Republicans have played this game before. They insist that exposing an indefensible deed committed by one of their own “won’t matter” because those who have made up their mind (i.e., themselves) won’t be swayed. (Tautology alert!) The media repeats this talking report to sound “balanced” or sophisticated. Polls after the proceedings show that opinion has not shifted much. Republicans then exult: See, we were right! (Funny how they never voiced this argument regarding the Benghazi hearings.)
Such inane and irrelevant commentary is now coursing through mainstream media today regarding the House select committee’s hearings on the Jan. 6 insurrection, even though the hearings involve the fate of our democracy and the worst betrayal by an American president in history. Giving the party responsible for the attack on the Capitol veto power over whether the investigation “matters” is, sadly, what much of the news coverage has come to. The only thing worse is pronouncing investigations into hugely important topics “boring.” Ignore it.
How is it that so many in the media don’t recognize that serious public investigations do not set moving poll numbers as their primary purpose? Congress conducted its 9/11 investigation not to change how the public felt about President George W. Bush or national security, but because it was lawmakers’ solemn obligation to construct a definitive account of the first attack on the homeland since Pearl Harbor, apportion responsibility and make recommendations to protect the country.
Republicans and many in the mainstream media apparently cannot conceive that the substance of governing is important. Have they entirely forgotten that investigations are undertaken to inform, educate, set the historic record and avoid repetition of the disaster?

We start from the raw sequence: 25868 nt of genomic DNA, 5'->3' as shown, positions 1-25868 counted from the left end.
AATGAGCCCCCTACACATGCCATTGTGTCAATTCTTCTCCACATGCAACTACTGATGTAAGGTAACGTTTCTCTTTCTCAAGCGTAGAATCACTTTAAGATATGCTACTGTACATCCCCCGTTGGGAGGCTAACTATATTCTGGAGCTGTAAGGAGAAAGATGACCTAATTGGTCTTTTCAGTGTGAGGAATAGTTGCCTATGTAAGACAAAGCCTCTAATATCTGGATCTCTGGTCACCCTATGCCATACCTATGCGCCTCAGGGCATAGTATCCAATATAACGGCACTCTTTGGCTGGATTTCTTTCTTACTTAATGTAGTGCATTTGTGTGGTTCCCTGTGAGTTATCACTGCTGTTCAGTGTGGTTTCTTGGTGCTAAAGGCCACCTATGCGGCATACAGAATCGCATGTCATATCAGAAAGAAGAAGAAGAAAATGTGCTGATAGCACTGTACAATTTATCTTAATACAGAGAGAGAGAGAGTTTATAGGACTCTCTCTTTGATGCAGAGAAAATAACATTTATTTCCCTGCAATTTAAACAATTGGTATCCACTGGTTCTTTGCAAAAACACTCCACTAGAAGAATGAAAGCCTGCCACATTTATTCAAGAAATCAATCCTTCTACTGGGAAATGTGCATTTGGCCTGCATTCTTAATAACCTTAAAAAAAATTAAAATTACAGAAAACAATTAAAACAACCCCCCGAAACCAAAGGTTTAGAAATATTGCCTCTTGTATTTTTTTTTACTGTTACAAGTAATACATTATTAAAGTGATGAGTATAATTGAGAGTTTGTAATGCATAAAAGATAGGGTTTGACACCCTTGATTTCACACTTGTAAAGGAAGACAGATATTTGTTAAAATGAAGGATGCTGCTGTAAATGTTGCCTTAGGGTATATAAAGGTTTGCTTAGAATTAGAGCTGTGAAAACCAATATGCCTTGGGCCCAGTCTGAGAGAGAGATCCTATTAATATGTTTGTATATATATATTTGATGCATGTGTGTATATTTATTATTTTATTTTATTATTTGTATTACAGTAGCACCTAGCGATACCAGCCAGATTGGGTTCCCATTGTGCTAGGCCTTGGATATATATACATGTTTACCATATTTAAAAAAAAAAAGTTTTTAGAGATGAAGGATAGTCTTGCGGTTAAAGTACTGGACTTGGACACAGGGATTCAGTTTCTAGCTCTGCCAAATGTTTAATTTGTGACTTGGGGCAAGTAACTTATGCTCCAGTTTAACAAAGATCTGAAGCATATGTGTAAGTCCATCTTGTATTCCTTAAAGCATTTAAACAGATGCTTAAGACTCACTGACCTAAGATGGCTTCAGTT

How should we evaluate the hearings? Maybe — just spitballing here — on the merits? In this case, the “thesis” is that former president Donald Trump orchestrated a scheme — even before voting commenced — to retain power by whatever means necessary, including illegal machinations and eventually violence.
If the committee demonstrates that and fits the facts into the criminal code, it will “matter” for those who want to know what happened on Jan. 6. It will matter in that it will assign responsibility to Trump officials and any other Republicans involved (whether their conduct was illegal or “just” a violation of their oaths). And it will matter for voters making choices in November, lawmakers trying to prevent this from happening again, civil litigants, victims of the violence, bar associations and prosecutors considering how to construct a compelling case for a judge or jury.
Aside from all that, it will matter because the operation of the committee — with Reps. Liz Cheney (R-Wyo.) and Adam Kinzinger (R-Ill.) — will prove that it is possible for lawmakers to do their jobs and put country over party.
Just as Sen. Mitt Romney (R-Utah) provided a modicum of faith in the system by voting to convict Trump in his first impeachment trial, the committee’s Republican members have displayed honor and conscience. That should provide some hope for the viability of self-government. It is good to be reminded now and then that everyone has a choice — to defend the country honorably, or not.
Note to readers: I will write an analysis of the hearing Thursday evening.